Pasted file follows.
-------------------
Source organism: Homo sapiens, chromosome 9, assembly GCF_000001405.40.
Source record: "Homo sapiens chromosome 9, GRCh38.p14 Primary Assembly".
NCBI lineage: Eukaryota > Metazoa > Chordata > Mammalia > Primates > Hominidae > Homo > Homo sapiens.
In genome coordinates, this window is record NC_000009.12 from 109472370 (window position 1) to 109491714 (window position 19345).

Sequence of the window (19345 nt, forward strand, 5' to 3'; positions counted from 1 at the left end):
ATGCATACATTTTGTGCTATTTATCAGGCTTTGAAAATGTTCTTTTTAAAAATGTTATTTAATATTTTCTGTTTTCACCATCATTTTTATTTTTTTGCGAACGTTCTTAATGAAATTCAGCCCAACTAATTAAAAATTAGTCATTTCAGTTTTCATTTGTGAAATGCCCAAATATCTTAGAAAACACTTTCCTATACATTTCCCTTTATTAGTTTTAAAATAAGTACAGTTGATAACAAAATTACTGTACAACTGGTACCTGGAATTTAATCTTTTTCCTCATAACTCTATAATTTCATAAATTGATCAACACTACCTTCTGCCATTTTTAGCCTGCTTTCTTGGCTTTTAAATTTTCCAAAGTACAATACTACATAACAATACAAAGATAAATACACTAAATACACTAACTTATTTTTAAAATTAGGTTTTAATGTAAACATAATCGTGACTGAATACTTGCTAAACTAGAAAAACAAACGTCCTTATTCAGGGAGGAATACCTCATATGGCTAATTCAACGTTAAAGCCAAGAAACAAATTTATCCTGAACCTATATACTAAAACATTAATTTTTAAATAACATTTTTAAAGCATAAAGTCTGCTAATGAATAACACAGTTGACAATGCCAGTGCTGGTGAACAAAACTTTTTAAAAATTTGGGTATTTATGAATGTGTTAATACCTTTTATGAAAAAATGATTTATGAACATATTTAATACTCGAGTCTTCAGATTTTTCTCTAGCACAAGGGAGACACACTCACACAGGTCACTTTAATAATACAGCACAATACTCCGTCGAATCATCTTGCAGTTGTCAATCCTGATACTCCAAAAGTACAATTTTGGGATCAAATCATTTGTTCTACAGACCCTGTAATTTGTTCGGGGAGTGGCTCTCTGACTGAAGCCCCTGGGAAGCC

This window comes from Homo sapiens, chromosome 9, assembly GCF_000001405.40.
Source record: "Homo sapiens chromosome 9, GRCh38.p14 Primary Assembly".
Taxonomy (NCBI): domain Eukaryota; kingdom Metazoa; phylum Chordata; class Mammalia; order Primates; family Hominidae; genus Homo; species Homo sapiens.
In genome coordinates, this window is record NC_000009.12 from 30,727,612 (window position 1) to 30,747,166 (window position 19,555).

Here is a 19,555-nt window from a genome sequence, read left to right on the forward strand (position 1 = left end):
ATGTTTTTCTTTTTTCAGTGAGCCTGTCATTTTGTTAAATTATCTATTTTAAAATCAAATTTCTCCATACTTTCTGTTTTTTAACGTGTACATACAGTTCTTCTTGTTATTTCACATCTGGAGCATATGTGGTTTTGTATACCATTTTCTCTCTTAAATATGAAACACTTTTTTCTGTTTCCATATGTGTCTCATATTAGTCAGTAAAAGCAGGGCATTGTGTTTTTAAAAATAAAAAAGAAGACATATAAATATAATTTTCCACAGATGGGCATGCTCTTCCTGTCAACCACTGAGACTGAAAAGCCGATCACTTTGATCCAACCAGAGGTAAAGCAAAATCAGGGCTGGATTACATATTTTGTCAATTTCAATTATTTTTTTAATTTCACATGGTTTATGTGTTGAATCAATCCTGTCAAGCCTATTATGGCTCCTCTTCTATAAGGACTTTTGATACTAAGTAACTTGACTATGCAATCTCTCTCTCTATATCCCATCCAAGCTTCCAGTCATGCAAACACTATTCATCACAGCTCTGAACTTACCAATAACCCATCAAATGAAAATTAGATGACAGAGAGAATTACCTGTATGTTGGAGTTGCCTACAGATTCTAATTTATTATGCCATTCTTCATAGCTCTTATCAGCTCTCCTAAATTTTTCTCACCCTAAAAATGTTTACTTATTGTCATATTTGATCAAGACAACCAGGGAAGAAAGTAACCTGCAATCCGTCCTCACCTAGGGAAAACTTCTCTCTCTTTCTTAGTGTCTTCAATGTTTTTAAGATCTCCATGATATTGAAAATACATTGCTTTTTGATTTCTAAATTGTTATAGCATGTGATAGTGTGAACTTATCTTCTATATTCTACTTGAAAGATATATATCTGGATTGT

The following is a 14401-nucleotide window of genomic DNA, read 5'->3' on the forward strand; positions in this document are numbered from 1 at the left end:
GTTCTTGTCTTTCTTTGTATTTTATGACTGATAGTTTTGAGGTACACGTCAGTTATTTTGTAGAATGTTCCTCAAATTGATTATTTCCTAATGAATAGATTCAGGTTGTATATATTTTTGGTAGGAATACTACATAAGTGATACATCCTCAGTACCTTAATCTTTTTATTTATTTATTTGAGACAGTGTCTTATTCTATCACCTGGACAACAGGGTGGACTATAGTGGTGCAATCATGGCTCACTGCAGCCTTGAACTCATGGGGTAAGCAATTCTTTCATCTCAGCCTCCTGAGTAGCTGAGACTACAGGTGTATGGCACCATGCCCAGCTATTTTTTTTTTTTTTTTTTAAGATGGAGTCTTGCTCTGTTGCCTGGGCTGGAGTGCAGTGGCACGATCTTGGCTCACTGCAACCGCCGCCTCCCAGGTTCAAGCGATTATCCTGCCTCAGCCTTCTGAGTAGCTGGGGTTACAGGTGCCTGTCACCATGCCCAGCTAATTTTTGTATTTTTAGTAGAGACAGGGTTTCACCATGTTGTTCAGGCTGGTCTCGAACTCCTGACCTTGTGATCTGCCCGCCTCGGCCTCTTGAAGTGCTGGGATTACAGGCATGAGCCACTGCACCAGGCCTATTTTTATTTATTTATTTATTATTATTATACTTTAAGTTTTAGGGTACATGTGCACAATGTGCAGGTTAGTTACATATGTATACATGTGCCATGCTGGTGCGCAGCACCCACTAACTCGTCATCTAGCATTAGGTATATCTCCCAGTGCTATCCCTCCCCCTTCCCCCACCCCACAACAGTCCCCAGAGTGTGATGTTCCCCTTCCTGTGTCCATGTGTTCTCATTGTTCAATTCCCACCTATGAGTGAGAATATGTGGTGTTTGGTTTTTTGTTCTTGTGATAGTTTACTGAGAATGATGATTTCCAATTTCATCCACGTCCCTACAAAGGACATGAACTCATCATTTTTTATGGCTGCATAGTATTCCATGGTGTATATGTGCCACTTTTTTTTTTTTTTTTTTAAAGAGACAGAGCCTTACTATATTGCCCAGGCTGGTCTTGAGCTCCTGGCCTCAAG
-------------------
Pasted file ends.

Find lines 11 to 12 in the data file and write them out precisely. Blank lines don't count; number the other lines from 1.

Here is a 19,555-nt window from a genome sequence, read left to right on the forward strand (position 1 = left end):
ATGTTTTTCTTTTTTCAGTGAGCCTGTCATTTTGTTAAATTATCTATTTTAAAATCAAATTTCTCCATACTTTCTGTTTTTTAACGTGTACATACAGTTCTTCTTGTTATTTCACATCTGGAGCATATGTGGTTTTGTATACCATTTTCTCTCTTAAATATGAAACACTTTTTTCTGTTTCCATATGTGTCTCATATTAGTCAGTAAAAGCAGGGCATTGTGTTTTTAAAAATAAAAAAGAAGACATATAAATATAATTTTCCACAGATGGGCATGCTCTTCCTGTCAACCACTGAGACTGAAAAGCCGATCACTTTGATCCAACCAGAGGTAAAGCAAAATCAGGGCTGGATTACATATTTTGTCAATTTCAATTATTTTTTTAATTTCACATGGTTTATGTGTTGAATCAATCCTGTCAAGCCTATTATGGCTCCTCTTCTATAAGGACTTTTGATACTAAGTAACTTGACTATGCAATCTCTCTCTCTATATCCCATCCAAGCTTCCAGTCATGCAAACACTATTCATCACAGCTCTGAACTTACCAATAACCCATCAAATGAAAATTAGATGACAGAGAGAATTACCTGTATGTTGGAGTTGCCTACAGATTCTAATTTATTATGCCATTCTTCATAGCTCTTATCAGCTCTCCTAAATTTTTCTCACCCTAAAAATGTTTACTTATTGTCATATTTGATCAAGACAACCAGGGAAGAAAGTAACCTGCAATCCGTCCTCACCTAGGGAAAACTTCTCTCTCTTTCTTAGTGTCTTCAATGTTTTTAAGATCTCCATGATATTGAAAATACATTGCTTTTTGATTTCTAAATTGTTATAGCATGTGATAGTGTGAACTTATCTTCTATATTCTACTTGAAAGATATATATCTGGATTGT